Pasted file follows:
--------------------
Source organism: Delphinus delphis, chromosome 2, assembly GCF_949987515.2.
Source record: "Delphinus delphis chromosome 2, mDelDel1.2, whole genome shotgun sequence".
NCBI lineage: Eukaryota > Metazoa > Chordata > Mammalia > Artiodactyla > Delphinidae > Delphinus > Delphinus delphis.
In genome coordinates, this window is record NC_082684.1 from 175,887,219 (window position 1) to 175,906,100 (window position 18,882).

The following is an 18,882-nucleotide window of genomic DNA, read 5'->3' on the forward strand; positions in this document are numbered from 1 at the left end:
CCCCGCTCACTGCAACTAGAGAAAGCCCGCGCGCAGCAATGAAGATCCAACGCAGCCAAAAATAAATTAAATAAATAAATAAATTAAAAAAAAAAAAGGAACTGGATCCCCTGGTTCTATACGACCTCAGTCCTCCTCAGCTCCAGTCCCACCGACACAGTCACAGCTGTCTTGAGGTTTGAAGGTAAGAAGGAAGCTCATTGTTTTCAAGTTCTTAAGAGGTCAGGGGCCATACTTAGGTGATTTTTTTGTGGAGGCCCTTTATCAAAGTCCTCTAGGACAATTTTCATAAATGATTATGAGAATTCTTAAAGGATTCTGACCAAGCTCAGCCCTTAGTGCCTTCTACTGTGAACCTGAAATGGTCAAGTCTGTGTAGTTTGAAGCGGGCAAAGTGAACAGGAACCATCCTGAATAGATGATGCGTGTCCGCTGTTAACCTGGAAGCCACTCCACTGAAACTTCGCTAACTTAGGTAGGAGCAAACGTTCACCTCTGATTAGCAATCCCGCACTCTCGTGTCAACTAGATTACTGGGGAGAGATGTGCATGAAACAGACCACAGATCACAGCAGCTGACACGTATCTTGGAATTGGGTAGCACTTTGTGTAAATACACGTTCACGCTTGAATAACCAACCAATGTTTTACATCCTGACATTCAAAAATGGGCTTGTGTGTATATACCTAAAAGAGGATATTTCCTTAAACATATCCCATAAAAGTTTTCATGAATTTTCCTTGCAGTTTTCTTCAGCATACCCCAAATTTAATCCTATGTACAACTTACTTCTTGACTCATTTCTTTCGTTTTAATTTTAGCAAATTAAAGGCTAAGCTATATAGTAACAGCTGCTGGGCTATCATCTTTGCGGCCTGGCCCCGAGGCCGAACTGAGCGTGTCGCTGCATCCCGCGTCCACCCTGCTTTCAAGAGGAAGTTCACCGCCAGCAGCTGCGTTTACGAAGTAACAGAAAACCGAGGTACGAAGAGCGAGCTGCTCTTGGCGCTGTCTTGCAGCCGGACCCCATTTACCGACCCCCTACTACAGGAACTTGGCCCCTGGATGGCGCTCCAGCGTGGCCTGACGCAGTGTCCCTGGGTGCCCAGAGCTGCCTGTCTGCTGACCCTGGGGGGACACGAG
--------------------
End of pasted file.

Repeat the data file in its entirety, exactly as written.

Source organism: Delphinus delphis, chromosome 2, assembly GCF_949987515.2.
Source record: "Delphinus delphis chromosome 2, mDelDel1.2, whole genome shotgun sequence".
NCBI lineage: Eukaryota > Metazoa > Chordata > Mammalia > Artiodactyla > Delphinidae > Delphinus > Delphinus delphis.
In genome coordinates, this window is record NC_082684.1 from 175,887,219 (window position 1) to 175,906,100 (window position 18,882).

The following is an 18,882-nucleotide window of genomic DNA, read 5'->3' on the forward strand; positions in this document are numbered from 1 at the left end:
CCCCGCTCACTGCAACTAGAGAAAGCCCGCGCGCAGCAATGAAGATCCAACGCAGCCAAAAATAAATTAAATAAATAAATAAATTAAAAAAAAAAAAGGAACTGGATCCCCTGGTTCTATACGACCTCAGTCCTCCTCAGCTCCAGTCCCACCGACACAGTCACAGCTGTCTTGAGGTTTGAAGGTAAGAAGGAAGCTCATTGTTTTCAAGTTCTTAAGAGGTCAGGGGCCATACTTAGGTGATTTTTTTGTGGAGGCCCTTTATCAAAGTCCTCTAGGACAATTTTCATAAATGATTATGAGAATTCTTAAAGGATTCTGACCAAGCTCAGCCCTTAGTGCCTTCTACTGTGAACCTGAAATGGTCAAGTCTGTGTAGTTTGAAGCGGGCAAAGTGAACAGGAACCATCCTGAATAGATGATGCGTGTCCGCTGTTAACCTGGAAGCCACTCCACTGAAACTTCGCTAACTTAGGTAGGAGCAAACGTTCACCTCTGATTAGCAATCCCGCACTCTCGTGTCAACTAGATTACTGGGGAGAGATGTGCATGAAACAGACCACAGATCACAGCAGCTGACACGTATCTTGGAATTGGGTAGCACTTTGTGTAAATACACGTTCACGCTTGAATAACCAACCAATGTTTTACATCCTGACATTCAAAAATGGGCTTGTGTGTATATACCTAAAAGAGGATATTTCCTTAAACATATCCCATAAAAGTTTTCATGAATTTTCCTTGCAGTTTTCTTCAGCATACCCCAAATTTAATCCTATGTACAACTTACTTCTTGACTCATTTCTTTCGTTTTAATTTTAGCAAATTAAAGGCTAAGCTATATAGTAACAGCTGCTGGGCTATCATCTTTGCGGCCTGGCCCCGAGGCCGAACTGAGCGTGTCGCTGCATCCCGCGTCCACCCTGCTTTCAAGAGGAAGTTCACCGCCAGCAGCTGCGTTTACGAAGTAACAGAAAACCGAGGTACGAAGAGCGAGCTGCTCTTGGCGCTGTCTTGCAGCCGGACCCCATTTACCGACCCCCTACTACAGGAACTTGGCCCCTGGATGGCGCTCCAGCGTGGCCTGACGCAGTGTCCCTGGGTGCCCAGAGCTGCCTGTCTGCTGACCCTGGGGGGACACGAG